Take the 2-minute tour ×
Stack Overflow is a question and answer site for professional and enthusiast programmers. It's 100% free, no registration required.

Suppose I have some code that does this:

while(1) {
      scanf("%c", &key);
      // if E or e, exit
      if (key == 'E' ||  key == 'e')
          break;
}

This obviously does not take up all the resources of even a single core. It just... "sits" there until someone actually presses an E. My question is: how does the runtime find out that it should not take up all the resources of a core just waiting for a scanf? Is scanf a special case in that it is I/O and as such the OS schedules it out until a key is effectively pressed? Can I somehow force it to be whileing all the time by say, adding a a++ inside the loop?

share|improve this question
    
Wait, are you trying to use up all CPU time, intentionally? –  BlackVegetable Apr 18 '13 at 15:57
    
@BlackVegetable: No. I'm trying to find out why it doesn't. –  Dervin Thunk Apr 18 '13 at 15:58
    
Perhaps someone will press CTRL+Z on Windows, or CTRL+d on Linux, and you'll notice that this question is invalid because when that happens, the CPU-hogging nature of this infinite loop will dawn upon you. I say it way too often: Remember to check the return value! This goes for every function. Your loop should look more like: while (scanf("%c", &key) == 1) { /* ... */ } –  undefined behaviour Apr 18 '13 at 15:58
    
@modifiablelvalue: I've no idea what you're saying... sorry. :) –  Dervin Thunk Apr 18 '13 at 15:59
1  
@DervinThunk, I'm saying: Always check the return value of scanf, or your code might malfunction in subtle or devastating ways. –  undefined behaviour Apr 18 '13 at 16:02

1 Answer 1

up vote 6 down vote accepted

Is scanf a special case in that it is I/O and as such the OS schedules it out until a key is effectively pressed

That's exactly what is happening. In this case scanf is a blocking operation. That is, if it can't be executed immediately (nothing in the input buffer) the OS simply puts your process to sleep, remembering to wake it up when something turns up.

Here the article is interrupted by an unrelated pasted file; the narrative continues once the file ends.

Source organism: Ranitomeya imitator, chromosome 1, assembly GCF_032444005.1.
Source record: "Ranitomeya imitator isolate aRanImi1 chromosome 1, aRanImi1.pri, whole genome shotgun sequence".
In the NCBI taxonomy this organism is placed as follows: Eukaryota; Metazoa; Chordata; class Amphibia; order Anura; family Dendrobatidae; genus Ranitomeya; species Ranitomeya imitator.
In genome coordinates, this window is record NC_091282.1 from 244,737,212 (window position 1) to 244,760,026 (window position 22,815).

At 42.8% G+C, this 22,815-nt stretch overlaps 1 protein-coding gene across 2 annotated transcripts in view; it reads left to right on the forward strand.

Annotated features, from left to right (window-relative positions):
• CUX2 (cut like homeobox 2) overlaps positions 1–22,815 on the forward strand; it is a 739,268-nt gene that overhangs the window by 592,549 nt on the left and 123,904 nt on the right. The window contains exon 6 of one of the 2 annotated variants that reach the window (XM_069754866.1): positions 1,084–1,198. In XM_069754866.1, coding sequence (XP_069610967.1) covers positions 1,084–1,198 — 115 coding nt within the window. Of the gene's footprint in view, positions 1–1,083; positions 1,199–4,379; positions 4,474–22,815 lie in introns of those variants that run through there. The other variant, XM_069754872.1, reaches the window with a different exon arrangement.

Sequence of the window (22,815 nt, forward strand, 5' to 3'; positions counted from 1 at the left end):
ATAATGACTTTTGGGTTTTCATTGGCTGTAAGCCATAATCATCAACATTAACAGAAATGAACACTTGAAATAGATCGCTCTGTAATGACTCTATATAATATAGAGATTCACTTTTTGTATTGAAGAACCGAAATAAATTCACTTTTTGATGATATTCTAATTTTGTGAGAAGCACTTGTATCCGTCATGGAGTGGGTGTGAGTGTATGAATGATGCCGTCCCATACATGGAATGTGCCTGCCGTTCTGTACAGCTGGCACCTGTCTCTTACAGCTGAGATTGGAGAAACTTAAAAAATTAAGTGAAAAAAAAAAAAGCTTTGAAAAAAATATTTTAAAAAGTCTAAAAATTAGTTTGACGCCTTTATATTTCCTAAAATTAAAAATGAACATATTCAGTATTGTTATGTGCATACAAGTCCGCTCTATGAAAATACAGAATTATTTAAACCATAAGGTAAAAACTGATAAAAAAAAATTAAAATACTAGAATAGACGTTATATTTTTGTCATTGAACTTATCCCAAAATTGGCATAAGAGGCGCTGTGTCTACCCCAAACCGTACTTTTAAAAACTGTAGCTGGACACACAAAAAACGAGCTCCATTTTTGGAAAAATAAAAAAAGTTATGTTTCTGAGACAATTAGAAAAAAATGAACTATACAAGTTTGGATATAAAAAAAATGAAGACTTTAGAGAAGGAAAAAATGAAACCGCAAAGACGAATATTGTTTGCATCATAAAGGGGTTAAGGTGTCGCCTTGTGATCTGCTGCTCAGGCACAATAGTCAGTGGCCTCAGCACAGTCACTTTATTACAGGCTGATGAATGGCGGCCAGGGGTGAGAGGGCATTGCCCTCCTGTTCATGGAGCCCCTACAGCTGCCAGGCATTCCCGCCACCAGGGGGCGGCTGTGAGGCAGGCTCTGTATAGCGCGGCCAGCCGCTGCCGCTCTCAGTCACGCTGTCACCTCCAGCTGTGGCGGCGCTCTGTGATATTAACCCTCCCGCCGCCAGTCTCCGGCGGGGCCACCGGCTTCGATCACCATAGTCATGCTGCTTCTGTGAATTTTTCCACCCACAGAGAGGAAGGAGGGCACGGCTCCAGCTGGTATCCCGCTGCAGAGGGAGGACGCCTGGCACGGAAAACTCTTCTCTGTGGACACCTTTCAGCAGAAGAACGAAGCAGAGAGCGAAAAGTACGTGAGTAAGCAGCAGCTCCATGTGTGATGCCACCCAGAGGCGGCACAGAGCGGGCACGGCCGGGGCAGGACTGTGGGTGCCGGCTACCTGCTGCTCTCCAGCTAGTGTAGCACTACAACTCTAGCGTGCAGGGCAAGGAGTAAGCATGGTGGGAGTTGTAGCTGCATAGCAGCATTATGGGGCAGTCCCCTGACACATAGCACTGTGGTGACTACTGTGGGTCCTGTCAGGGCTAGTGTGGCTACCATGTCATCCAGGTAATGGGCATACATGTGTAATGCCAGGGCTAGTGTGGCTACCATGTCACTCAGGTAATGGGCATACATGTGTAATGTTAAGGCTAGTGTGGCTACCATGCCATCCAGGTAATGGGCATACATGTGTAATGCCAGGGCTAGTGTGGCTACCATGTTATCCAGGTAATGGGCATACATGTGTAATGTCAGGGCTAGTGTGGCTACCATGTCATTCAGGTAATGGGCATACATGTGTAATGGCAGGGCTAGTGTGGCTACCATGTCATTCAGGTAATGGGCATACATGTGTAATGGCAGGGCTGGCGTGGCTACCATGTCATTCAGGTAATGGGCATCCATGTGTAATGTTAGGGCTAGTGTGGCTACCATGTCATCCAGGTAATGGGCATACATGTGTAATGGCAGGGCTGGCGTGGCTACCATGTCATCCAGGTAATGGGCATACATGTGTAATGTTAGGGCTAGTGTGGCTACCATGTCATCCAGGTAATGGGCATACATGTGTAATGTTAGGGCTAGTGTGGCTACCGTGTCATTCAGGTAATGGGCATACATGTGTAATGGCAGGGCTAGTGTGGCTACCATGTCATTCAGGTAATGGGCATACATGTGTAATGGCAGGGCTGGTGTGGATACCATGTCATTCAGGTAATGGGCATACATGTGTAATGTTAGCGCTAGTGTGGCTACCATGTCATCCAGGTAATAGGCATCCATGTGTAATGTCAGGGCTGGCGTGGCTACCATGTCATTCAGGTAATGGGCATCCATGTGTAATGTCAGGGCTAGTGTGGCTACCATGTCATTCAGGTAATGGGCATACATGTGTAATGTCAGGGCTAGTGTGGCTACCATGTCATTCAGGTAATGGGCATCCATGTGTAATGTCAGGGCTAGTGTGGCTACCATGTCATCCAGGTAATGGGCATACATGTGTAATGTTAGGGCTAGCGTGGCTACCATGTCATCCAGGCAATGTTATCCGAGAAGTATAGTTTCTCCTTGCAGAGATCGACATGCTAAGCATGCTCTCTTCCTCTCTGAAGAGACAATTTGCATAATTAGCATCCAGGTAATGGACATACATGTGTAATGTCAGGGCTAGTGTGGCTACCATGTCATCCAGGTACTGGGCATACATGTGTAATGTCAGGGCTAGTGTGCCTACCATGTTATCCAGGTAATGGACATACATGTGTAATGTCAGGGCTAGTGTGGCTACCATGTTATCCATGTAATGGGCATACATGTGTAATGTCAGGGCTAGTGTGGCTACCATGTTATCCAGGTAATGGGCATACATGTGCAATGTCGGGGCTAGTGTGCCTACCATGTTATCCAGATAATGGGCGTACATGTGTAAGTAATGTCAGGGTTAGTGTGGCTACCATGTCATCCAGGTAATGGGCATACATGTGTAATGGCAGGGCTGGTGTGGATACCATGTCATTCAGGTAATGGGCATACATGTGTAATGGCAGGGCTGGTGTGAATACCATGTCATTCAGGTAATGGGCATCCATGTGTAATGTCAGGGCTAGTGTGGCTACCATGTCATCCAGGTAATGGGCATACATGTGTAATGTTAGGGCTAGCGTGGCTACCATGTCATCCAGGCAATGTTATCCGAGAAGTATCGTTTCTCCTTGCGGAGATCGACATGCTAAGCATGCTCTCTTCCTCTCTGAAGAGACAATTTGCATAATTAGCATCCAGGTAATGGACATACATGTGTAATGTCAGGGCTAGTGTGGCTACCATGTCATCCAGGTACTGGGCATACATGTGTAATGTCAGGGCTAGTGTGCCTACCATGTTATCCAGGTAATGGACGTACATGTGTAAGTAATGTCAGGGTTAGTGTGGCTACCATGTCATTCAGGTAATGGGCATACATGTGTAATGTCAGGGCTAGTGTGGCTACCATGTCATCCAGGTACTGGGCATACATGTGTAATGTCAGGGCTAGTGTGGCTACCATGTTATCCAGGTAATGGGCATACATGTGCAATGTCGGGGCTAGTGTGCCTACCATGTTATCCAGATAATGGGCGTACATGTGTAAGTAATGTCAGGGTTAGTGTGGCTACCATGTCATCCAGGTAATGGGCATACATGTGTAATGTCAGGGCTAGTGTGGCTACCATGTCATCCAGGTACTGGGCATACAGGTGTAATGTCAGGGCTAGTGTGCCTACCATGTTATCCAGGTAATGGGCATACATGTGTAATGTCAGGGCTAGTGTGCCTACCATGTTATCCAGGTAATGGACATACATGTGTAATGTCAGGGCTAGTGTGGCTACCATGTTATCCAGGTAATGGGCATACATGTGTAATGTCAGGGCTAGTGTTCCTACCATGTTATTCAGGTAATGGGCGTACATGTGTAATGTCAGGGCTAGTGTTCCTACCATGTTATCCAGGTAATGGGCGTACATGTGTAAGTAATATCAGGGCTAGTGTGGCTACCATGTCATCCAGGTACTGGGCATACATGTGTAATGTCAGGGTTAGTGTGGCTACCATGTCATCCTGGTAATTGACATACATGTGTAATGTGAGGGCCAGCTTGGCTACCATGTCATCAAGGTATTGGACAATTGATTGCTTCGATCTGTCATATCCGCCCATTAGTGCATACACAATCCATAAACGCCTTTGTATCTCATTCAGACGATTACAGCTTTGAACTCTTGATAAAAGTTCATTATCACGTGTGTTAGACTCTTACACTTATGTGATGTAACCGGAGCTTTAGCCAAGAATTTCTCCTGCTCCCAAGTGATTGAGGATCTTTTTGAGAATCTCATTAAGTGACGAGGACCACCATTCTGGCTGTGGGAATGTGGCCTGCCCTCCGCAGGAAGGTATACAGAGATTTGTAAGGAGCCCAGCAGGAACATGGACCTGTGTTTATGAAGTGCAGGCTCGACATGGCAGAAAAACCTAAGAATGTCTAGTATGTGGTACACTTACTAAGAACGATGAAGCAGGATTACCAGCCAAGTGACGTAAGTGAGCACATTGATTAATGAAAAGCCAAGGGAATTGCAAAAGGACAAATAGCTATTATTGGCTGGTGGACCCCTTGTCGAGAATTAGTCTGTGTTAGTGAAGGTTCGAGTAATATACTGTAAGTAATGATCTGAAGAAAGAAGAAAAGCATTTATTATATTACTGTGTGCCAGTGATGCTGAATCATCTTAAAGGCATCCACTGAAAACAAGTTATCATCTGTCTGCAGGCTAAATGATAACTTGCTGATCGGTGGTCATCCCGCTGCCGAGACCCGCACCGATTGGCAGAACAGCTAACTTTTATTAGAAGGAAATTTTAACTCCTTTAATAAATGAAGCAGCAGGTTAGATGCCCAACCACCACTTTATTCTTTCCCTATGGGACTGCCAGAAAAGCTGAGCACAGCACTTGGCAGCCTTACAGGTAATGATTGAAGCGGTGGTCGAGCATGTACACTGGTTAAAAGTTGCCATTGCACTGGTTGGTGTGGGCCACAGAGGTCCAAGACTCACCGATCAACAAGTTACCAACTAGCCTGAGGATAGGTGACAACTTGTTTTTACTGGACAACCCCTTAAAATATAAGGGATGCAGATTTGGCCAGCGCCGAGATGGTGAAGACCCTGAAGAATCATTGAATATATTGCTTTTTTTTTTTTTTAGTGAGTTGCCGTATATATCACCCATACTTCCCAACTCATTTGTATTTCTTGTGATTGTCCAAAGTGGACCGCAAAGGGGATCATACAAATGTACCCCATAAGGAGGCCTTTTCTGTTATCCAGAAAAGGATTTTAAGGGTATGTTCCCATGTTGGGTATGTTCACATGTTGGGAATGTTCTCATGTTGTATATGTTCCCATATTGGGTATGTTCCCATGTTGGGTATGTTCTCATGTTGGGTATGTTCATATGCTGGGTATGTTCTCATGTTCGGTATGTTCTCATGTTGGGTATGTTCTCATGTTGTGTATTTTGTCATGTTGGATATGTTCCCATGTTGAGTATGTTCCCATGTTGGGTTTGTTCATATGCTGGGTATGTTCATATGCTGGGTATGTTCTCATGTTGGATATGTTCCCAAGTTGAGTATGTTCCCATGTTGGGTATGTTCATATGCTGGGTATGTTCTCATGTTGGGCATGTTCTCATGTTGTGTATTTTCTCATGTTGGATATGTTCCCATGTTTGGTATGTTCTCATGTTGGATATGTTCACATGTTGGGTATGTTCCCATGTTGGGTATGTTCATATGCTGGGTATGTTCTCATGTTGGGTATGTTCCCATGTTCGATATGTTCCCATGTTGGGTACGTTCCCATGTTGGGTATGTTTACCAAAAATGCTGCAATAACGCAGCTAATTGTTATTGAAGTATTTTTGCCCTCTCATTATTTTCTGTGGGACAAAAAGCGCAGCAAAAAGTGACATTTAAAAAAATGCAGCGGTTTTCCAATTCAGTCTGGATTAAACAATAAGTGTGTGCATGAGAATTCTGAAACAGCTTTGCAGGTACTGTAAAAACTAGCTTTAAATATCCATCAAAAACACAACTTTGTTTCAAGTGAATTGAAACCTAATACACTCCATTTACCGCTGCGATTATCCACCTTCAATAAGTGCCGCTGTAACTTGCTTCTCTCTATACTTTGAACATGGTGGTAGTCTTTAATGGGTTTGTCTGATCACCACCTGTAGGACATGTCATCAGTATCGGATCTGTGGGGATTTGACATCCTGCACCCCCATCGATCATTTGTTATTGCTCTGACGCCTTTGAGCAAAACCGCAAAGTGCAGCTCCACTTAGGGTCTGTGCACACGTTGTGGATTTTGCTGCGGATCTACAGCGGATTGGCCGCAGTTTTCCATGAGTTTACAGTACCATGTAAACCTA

Can I somehow force it to be whileing all the time by say, adding a a++ inside the loop

An a++ won't change anything. You won't be able to peg the CPU as long as you have long-waiting blocking calls.


until a key is effectively pressed

In Linux input is usually "cooked". That is, pressing a single key isn't typically enough (you also need to hit return before your process gets a chance to look at the data).


As Basile correctly mentions in the comments scanf itself may not always block. If there's enough input in the stdio buffer scanf will just return it. If not it will then call read(2) which can block.

share|improve this answer
    
are there "blocking" ops that are not IO? –  Dervin Thunk Apr 18 '13 at 15:57
    
@DervinThunk Interesting question. Look for pause(2). In practice all the system call needs to do (in Linux) is call wait_event_interruptible or similar. So it's not strictly for I/O. –  cnicutar Apr 18 '13 at 15:59
    
Alright. I'll look it up. Thanks, I'm trying to accept your answer but it seems they've recently changed it and now it's timed. I will accept as soon as possible. –  Dervin Thunk Apr 18 '13 at 16:01
    
@DervinThunk Wait! Don't accept it just yet. Wait some more, perhaps better stuff turns up. –  cnicutar Apr 18 '13 at 16:02
2  
Actually (at least on Linux), scanf will call a blocking operation (the read(2) syscall). scanf is not always blocking (if the stdin file buffer has bytes, it could use them) but it may call a blocking primitive (read(2) on Posix systems). On Windows, you have equivalent things. –  Basile Starynkevitch Apr 18 '13 at 16:12

Your Answer

 
discard

By posting your answer, you agree to the privacy policy and terms of service.

Not the answer you're looking for? Browse other questions tagged or ask your own question.